You may need closer credit monitoring if you are a consumer using a "mobile wallet."
You may be using a mobile wallet without knowing the term, and certainly you've seen one in use as someone in the coffee line or lunch line ahead of you has opened an app on their smartphone and flashed it in front of a device next to the cash register and then were on their way without paying cash or using a credit card.
Payments made via mobile devices in the United States are expected to total $90 billion by 2017, a big jump from the $12.8 billion spent in 2012, according to Forrester Research. If you own a smartphone, and millions of us do, you will be tempted to jump onto the mobile payments bandwagon.
There are at least twenty mobile wallet systems currently in use according to a new study from the Carlisle & Gallagher Group. The report identifies the 20 as those being offered by large tech companies: Apple Passbook, Google Wallet and LevelUp; those being offered by large merchants, such as Amazon, Dunkin Donuts and Starbucks; those offered by credit card association like AMEX Serve, Master Card PayPass Wallet and Visa V. along with five major banks who are not identified in the report.
Not included in this look at the mobile payment industry are the services now being offered by the major cell phone companies such as T-Mobile's Isis Mobile Wallet.
So then, are mobile wallet systems safe? In part that depends upon your definition of safe.
T-Mobile, for example, says its Isis Mobile Wallet "is actually safer than your existing wallet" because you use a unique 4-digit Wallet PIN code to access it, then too all "sensitive payment information" is "safely stored" and finally "if your phone is lost or stolen, you can remotely freeze it with one call or click." Try doing that if you lose the wallet in your purse or back pocket.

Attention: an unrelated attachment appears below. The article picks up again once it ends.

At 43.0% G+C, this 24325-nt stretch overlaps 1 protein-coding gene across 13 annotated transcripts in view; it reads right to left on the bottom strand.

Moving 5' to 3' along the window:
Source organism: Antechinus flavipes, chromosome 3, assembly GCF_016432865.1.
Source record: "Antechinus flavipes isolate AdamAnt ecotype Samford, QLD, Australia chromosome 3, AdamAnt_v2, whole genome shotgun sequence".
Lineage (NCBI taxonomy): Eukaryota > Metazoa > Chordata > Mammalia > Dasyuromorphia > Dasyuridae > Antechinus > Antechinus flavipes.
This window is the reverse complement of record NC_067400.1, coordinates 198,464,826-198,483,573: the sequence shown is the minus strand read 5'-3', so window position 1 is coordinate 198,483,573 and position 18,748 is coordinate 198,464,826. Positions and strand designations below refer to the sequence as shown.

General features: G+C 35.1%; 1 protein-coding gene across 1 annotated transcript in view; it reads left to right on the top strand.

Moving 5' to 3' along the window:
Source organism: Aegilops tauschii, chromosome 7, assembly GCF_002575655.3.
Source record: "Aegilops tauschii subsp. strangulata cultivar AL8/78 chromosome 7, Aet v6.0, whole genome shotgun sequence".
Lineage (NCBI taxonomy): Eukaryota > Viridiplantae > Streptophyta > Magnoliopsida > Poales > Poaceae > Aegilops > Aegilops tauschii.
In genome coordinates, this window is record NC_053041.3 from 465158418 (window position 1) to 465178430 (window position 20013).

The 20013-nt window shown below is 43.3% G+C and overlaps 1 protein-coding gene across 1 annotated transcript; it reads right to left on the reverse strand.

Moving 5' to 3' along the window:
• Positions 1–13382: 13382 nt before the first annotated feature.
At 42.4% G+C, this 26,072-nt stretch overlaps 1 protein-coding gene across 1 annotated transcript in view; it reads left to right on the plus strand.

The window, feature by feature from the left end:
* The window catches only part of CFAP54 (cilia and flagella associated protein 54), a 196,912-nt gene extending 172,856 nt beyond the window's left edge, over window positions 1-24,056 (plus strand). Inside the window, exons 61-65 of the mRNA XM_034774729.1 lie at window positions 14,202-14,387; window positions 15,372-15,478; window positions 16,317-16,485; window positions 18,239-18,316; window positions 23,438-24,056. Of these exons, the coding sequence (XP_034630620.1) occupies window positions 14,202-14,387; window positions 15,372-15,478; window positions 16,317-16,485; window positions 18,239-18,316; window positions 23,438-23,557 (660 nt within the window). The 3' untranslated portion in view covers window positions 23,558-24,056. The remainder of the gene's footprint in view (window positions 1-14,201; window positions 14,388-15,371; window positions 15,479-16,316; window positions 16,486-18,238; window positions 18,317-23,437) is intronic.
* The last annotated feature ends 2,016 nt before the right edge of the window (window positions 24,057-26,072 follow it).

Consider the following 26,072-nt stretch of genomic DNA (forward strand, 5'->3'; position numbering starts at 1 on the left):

But, the FTC points out that the federal protections afforded to credit and debit cards, which limit a consumer's liability in the event of fraud or unauthorized charges, do not protect mobile wallets. That why, most of the issuers of mobile wallets make a point of guaranteeing users either 100 percent or for any amount in excess of $50 from the misuse of their accounts.
However, the FTC notes that this voluntarily liability limit is just that - voluntary. "Companies that provide them could withdraw or modify them at their discretion."
The FTC also points out that safety and privacy are not the same thing and that users of mobile wallets open themselves to advertisers, retailers, operating system manufactures and app developers using data collected from mobile devices to build more comprehensive consumer profiles, including shoppers' personal contact information, details of their purchases and their physical locations.
All this means is that if you use mobile wallets you need to keep a close watch on all your credit card bills and you should utilize good credit monitoring. You as the mobile wallet user will be the first to learn if there is unauthorized use and to do that you need close credit monitoring.